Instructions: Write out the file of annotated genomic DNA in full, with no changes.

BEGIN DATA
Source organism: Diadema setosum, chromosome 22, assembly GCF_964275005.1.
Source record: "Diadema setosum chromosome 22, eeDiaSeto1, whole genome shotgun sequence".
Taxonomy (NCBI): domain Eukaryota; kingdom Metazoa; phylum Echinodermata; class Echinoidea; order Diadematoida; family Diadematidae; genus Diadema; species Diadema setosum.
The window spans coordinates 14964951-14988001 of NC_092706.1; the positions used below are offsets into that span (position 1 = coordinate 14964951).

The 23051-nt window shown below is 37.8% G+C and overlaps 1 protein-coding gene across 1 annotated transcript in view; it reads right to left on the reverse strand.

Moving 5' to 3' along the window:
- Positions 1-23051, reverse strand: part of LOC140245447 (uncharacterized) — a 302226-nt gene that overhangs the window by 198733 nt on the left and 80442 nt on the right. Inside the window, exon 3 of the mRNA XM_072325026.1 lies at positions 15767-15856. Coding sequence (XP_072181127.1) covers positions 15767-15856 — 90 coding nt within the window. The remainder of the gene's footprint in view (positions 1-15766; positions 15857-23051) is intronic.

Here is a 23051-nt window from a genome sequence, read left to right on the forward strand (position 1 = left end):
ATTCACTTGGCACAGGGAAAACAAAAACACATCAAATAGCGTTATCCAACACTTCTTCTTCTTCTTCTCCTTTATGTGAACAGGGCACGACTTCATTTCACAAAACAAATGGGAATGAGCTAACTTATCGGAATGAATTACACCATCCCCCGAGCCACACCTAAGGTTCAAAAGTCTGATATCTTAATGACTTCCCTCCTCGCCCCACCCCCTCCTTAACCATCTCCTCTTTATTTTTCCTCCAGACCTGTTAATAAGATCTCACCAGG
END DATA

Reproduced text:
Source organism: Diadema setosum, chromosome 22, assembly GCF_964275005.1.
Source record: "Diadema setosum chromosome 22, eeDiaSeto1, whole genome shotgun sequence".
Taxonomy (NCBI): domain Eukaryota; kingdom Metazoa; phylum Echinodermata; class Echinoidea; order Diadematoida; family Diadematidae; genus Diadema; species Diadema setosum.
The window spans coordinates 14964951-14988001 of NC_092706.1; the positions used below are offsets into that span (position 1 = coordinate 14964951).

The 23051-nt window shown below is 37.8% G+C and overlaps 1 protein-coding gene across 1 annotated transcript in view; it reads right to left on the reverse strand.

Moving 5' to 3' along the window:
- Positions 1-23051, reverse strand: part of LOC140245447 (uncharacterized) — a 302226-nt gene that overhangs the window by 198733 nt on the left and 80442 nt on the right. Inside the window, exon 3 of the mRNA XM_072325026.1 lies at positions 15767-15856. Coding sequence (XP_072181127.1) covers positions 15767-15856 — 90 coding nt within the window. The remainder of the gene's footprint in view (positions 1-15766; positions 15857-23051) is intronic.

Here is a 23051-nt window from a genome sequence, read left to right on the forward strand (position 1 = left end):
ATTCACTTGGCACAGGGAAAACAAAAACACATCAAATAGCGTTATCCAACACTTCTTCTTCTTCTTCTCCTTTATGTGAACAGGGCACGACTTCATTTCACAAAACAAATGGGAATGAGCTAACTTATCGGAATGAATTACACCATCCCCCGAGCCACACCTAAGGTTCAAAAGTCTGATATCTTAATGACTTCCCTCCTCGCCCCACCCCCTCCTTAACCATCTCCTCTTTATTTTTCCTCCAGACCTGTTAATAAGATCTCACCAGG